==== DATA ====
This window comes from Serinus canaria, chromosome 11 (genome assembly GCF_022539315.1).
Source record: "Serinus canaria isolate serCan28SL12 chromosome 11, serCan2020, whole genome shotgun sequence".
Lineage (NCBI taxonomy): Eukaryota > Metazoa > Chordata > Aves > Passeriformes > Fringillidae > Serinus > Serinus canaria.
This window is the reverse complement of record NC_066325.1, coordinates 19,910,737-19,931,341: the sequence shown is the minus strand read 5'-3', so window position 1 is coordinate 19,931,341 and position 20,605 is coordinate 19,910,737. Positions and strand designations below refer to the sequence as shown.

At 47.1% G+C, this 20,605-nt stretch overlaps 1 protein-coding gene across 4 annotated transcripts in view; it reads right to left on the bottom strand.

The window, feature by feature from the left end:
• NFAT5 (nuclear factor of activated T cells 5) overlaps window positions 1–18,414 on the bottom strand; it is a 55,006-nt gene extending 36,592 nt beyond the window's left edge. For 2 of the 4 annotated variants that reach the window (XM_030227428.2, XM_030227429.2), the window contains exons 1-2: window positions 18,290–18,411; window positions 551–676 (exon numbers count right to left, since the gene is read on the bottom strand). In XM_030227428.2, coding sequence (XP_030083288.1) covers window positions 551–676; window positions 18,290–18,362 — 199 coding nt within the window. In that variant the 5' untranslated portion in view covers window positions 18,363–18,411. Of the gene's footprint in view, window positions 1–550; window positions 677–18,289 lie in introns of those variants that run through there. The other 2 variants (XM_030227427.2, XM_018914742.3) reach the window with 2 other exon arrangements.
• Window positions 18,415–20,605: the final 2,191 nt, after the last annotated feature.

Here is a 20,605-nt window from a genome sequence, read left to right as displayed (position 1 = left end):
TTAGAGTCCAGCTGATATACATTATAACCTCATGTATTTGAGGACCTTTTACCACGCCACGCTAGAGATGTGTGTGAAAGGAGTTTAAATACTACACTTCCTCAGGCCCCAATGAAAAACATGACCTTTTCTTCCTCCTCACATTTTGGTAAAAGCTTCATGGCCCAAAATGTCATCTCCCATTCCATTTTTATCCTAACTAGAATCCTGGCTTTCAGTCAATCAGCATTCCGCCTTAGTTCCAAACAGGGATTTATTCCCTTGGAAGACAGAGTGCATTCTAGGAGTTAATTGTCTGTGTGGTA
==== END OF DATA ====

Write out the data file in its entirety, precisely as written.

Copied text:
This window comes from Serinus canaria, chromosome 11 (genome assembly GCF_022539315.1).
Source record: "Serinus canaria isolate serCan28SL12 chromosome 11, serCan2020, whole genome shotgun sequence".
Lineage (NCBI taxonomy): Eukaryota > Metazoa > Chordata > Aves > Passeriformes > Fringillidae > Serinus > Serinus canaria.
This window is the reverse complement of record NC_066325.1, coordinates 19,910,737-19,931,341: the sequence shown is the minus strand read 5'-3', so window position 1 is coordinate 19,931,341 and position 20,605 is coordinate 19,910,737. Positions and strand designations below refer to the sequence as shown.

At 47.1% G+C, this 20,605-nt stretch overlaps 1 protein-coding gene across 4 annotated transcripts in view; it reads right to left on the bottom strand.

The window, feature by feature from the left end:
• NFAT5 (nuclear factor of activated T cells 5) overlaps window positions 1–18,414 on the bottom strand; it is a 55,006-nt gene extending 36,592 nt beyond the window's left edge. For 2 of the 4 annotated variants that reach the window (XM_030227428.2, XM_030227429.2), the window contains exons 1-2: window positions 18,290–18,411; window positions 551–676 (exon numbers count right to left, since the gene is read on the bottom strand). In XM_030227428.2, coding sequence (XP_030083288.1) covers window positions 551–676; window positions 18,290–18,362 — 199 coding nt within the window. In that variant the 5' untranslated portion in view covers window positions 18,363–18,411. Of the gene's footprint in view, window positions 1–550; window positions 677–18,289 lie in introns of those variants that run through there. The other 2 variants (XM_030227427.2, XM_018914742.3) reach the window with 2 other exon arrangements.
• Window positions 18,415–20,605: the final 2,191 nt, after the last annotated feature.

Here is a 20,605-nt window from a genome sequence, read left to right as displayed (position 1 = left end):
TTAGAGTCCAGCTGATATACATTATAACCTCATGTATTTGAGGACCTTTTACCACGCCACGCTAGAGATGTGTGTGAAAGGAGTTTAAATACTACACTTCCTCAGGCCCCAATGAAAAACATGACCTTTTCTTCCTCCTCACATTTTGGTAAAAGCTTCATGGCCCAAAATGTCATCTCCCATTCCATTTTTATCCTAACTAGAATCCTGGCTTTCAGTCAATCAGCATTCCGCCTTAGTTCCAAACAGGGATTTATTCCCTTGGAAGACAGAGTGCATTCTAGGAGTTAATTGTCTGTGTGGTA